Network television has been trying for years to develop the next big dramatic series with an overarching season-long concept (with the hope, of course, that it will last longer). While they have stuck with a few (including Lost and Revolution), most have driven audiences away, either by taking too long to answer questions or by being too complicated to holder the interest of viewers on the crowded TV schedule. Crisis is yet another attempt, but this one is both complex, yet it’s simple enough to follow.
Gillian Anderson is the star of Crisis, yet it’s enough of an ensemble that she isn’t the primary focus (not yet, anyway). She is one of many parents whose children have been kidnapped by a mysterious organization with nefarious intent. Why kidnap a busload of teens on a field trip? Well, for one thing, the President’s son is among the students. I say ‘for one thing’, because that’s not the only reason (to say more would give too much away).
This is a show where you don’t always know who the good guys and the bad guys are until the story unfolds, and in the pilot, this is handled well. The characters are introduced masterfully, and it’s easy to get caught up in the tension created by the situation…especially when you can’t always tell who’s on which side.
Anderson’s character happens to be the estranged sister of one of the lead FBI officers who are on the case, and the two sisters are forced to work together while trying (without much success) to tip-toe around their personal conflicts. As the story unfolds, you have to wonder if they will be on opposite sides of the task at hand: getting all of the children home safely.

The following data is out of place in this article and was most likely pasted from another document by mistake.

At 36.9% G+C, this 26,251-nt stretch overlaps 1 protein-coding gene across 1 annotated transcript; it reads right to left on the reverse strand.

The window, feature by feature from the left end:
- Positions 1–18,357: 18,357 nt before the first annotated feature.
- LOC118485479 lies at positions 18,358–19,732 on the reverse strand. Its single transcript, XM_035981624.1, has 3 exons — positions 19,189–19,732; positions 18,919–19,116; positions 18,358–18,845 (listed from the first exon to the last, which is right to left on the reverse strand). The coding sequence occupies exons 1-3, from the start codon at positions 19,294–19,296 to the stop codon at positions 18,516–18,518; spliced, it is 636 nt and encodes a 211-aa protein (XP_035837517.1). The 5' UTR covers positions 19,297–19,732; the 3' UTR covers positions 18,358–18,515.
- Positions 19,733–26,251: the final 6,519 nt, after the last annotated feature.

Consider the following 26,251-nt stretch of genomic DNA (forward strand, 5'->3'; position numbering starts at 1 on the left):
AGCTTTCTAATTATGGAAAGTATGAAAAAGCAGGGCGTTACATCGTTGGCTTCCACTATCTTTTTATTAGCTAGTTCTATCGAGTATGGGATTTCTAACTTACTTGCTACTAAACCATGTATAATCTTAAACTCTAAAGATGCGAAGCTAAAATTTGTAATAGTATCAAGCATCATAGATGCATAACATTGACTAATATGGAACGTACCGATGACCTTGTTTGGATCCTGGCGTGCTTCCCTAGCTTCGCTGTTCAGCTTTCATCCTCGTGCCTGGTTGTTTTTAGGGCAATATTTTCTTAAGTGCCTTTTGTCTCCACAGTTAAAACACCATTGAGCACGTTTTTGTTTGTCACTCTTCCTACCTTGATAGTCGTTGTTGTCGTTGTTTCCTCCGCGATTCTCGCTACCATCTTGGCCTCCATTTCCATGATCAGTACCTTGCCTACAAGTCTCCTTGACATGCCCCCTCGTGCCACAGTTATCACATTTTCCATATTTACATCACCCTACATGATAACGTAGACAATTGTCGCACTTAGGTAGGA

Dermot Mulroney is the father of another student, and he is also one of the hostages. Unfortunately for him, he drew the short straw and is one of the parent-chaperones for the field trip. He’s also the first casualty of their captors…but he’s also something more. (I told you it was complex.)
Crisis also focuses on a Secret Service agent (Lance Gross) who had the bad luck to have his first day on the job finding him escorting the bus that is destined to be captured. He seems to be a good guy, but after watching the first hour, it’s hard to take that (or anything) for granted.
I found Crisis to be compelling and I am looking forward to future episodes, but NBC has relegated the show to Sundays at 10pm at mid-season, so that’s a stumbling block for building a following. Sundays are the most competitive night on the TV schedule (especially with all of the cable shows that air on Sunday nights), so it’s very likely that this will just be another one of those “concept shows” that get lost in the shuffle. The sad thing is that this show could be a hit with the proper scheduling and promotion by NBC. Hopefully, they’ll have second thoughts and give it the attention it deserves, but there’s no sign of that happening as of this writing. That’s the REAL suspense surrounding this show, though.
TV Gord’s verdict: Limited success (might survive a full season)